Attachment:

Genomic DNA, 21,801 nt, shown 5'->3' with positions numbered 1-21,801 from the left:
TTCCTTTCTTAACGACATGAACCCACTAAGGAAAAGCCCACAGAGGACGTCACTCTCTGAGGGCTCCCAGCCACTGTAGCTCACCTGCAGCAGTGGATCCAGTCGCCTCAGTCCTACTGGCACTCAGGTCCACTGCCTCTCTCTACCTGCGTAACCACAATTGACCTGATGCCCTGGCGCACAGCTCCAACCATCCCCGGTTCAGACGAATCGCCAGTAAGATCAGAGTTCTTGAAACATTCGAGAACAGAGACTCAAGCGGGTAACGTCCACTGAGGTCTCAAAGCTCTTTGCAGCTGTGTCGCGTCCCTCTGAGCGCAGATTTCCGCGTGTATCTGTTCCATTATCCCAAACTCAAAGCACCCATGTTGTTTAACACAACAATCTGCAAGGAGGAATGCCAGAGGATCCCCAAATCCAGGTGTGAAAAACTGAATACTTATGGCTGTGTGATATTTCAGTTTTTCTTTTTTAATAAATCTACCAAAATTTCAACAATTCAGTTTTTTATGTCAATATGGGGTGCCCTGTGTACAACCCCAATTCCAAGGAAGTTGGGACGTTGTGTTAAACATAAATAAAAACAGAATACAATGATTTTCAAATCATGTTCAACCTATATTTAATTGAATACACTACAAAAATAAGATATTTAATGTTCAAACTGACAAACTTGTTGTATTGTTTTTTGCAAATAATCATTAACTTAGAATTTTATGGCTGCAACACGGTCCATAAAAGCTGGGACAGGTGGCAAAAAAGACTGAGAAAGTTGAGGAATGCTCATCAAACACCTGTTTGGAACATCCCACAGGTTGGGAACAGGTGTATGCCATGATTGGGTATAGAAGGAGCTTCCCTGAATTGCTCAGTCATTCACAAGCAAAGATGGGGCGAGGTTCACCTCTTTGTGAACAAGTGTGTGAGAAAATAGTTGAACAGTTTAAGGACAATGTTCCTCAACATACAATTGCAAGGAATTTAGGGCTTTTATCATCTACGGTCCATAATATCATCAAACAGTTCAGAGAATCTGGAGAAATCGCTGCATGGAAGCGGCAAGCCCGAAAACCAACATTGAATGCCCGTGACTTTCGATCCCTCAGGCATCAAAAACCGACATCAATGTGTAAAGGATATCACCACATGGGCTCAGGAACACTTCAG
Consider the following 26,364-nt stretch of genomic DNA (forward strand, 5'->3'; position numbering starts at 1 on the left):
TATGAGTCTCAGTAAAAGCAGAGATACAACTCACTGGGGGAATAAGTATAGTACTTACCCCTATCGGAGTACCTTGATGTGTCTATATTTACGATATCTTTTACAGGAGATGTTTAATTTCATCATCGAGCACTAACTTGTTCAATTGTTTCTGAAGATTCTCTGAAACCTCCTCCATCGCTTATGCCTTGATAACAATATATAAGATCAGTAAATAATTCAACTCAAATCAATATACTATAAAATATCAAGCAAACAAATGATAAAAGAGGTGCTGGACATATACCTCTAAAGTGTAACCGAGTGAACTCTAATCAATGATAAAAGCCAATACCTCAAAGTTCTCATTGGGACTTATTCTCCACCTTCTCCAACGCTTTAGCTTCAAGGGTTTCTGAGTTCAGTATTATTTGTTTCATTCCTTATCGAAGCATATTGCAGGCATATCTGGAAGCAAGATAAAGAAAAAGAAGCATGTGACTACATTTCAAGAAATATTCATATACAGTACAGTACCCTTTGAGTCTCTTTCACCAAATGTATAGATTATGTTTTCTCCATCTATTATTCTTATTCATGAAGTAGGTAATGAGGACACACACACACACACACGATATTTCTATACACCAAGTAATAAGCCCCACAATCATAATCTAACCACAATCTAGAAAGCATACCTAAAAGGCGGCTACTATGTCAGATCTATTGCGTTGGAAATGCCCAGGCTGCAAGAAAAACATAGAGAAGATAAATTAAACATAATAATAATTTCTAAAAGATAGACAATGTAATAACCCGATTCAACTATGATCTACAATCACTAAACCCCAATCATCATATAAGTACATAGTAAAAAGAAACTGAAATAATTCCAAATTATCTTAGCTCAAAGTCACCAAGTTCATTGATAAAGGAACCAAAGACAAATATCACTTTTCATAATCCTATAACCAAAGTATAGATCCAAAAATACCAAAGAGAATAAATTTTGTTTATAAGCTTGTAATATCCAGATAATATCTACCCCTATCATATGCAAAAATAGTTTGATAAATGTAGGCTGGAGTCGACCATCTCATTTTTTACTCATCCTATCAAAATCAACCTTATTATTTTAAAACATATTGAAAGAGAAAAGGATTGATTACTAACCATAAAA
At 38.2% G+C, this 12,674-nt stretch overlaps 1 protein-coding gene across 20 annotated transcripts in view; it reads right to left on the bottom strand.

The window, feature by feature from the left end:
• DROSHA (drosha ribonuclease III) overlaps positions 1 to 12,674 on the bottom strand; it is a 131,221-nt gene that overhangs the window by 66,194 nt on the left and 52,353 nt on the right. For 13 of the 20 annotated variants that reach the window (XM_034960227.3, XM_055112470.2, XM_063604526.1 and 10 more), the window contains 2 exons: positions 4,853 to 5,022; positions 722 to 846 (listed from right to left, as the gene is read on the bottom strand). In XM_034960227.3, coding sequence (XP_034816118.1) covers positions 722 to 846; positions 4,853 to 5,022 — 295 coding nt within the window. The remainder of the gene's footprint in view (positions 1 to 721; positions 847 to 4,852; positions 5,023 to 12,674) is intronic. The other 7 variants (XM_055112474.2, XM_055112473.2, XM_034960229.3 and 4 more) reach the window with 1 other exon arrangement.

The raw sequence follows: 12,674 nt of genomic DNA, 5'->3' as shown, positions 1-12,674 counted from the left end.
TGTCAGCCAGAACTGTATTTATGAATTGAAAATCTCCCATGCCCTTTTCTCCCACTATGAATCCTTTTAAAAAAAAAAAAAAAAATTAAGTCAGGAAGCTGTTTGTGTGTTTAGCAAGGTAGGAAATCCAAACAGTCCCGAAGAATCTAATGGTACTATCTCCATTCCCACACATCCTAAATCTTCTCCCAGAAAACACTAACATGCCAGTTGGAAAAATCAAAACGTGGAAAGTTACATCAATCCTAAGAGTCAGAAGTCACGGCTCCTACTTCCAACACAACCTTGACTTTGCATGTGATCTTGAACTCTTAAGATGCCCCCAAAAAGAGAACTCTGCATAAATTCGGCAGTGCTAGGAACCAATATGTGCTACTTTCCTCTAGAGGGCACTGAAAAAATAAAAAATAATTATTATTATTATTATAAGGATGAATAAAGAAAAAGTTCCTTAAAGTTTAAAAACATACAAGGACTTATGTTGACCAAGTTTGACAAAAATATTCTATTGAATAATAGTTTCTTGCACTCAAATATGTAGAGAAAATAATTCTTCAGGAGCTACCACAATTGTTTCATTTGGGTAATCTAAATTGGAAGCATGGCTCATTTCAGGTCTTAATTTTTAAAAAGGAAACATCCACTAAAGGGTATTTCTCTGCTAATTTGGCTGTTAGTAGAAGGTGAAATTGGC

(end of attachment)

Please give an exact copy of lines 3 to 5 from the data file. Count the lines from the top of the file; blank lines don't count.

Consider the following 26,364-nt stretch of genomic DNA (forward strand, 5'->3'; position numbering starts at 1 on the left):
TATGAGTCTCAGTAAAAGCAGAGATACAACTCACTGGGGGAATAAGTATAGTACTTACCCCTATCGGAGTACCTTGATGTGTCTATATTTACGATATCTTTTACAGGAGATGTTTAATTTCATCATCGAGCACTAACTTGTTCAATTGTTTCTGAAGATTCTCTGAAACCTCCTCCATCGCTTATGCCTTGATAACAATATATAAGATCAGTAAATAATTCAACTCAAATCAATATACTATAAAATATCAAGCAAACAAATGATAAAAGAGGTGCTGGACATATACCTCTAAAGTGTAACCGAGTGAACTCTAATCAATGATAAAAGCCAATACCTCAAAGTTCTCATTGGGACTTATTCTCCACCTTCTCCAACGCTTTAGCTTCAAGGGTTTCTGAGTTCAGTATTATTTGTTTCATTCCTTATCGAAGCATATTGCAGGCATATCTGGAAGCAAGATAAAGAAAAAGAAGCATGTGACTACATTTCAAGAAATATTCATATACAGTACAGTACCCTTTGAGTCTCTTTCACCAAATGTATAGATTATGTTTTCTCCATCTATTATTCTTATTCATGAAGTAGGTAATGAGGACACACACACACACACACGATATTTCTATACACCAAGTAATAAGCCCCACAATCATAATCTAACCACAATCTAGAAAGCATACCTAAAAGGCGGCTACTATGTCAGATCTATTGCGTTGGAAATGCCCAGGCTGCAAGAAAAACATAGAGAAGATAAATTAAACATAATAATAATTTCTAAAAGATAGACAATGTAATAACCCGATTCAACTATGATCTACAATCACTAAACCCCAATCATCATATAAGTACATAGTAAAAAGAAACTGAAATAATTCCAAATTATCTTAGCTCAAAGTCACCAAGTTCATTGATAAAGGAACCAAAGACAAATATCACTTTTCATAATCCTATAACCAAAGTATAGATCCAAAAATACCAAAGAGAATAAATTTTGTTTATAAGCTTGTAATATCCAGATAATATCTACCCCTATCATATGCAAAAATAGTTTGATAAATGTAGGCTGGAGTCGACCATCTCATTTTTTACTCATCCTATCAAAATCAACCTTATTATTTTAAAACATATTGAAAGAGAAAAGGATTGATTACTAACCATAAAA
At 38.2% G+C, this 12,674-nt stretch overlaps 1 protein-coding gene across 20 annotated transcripts in view; it reads right to left on the bottom strand.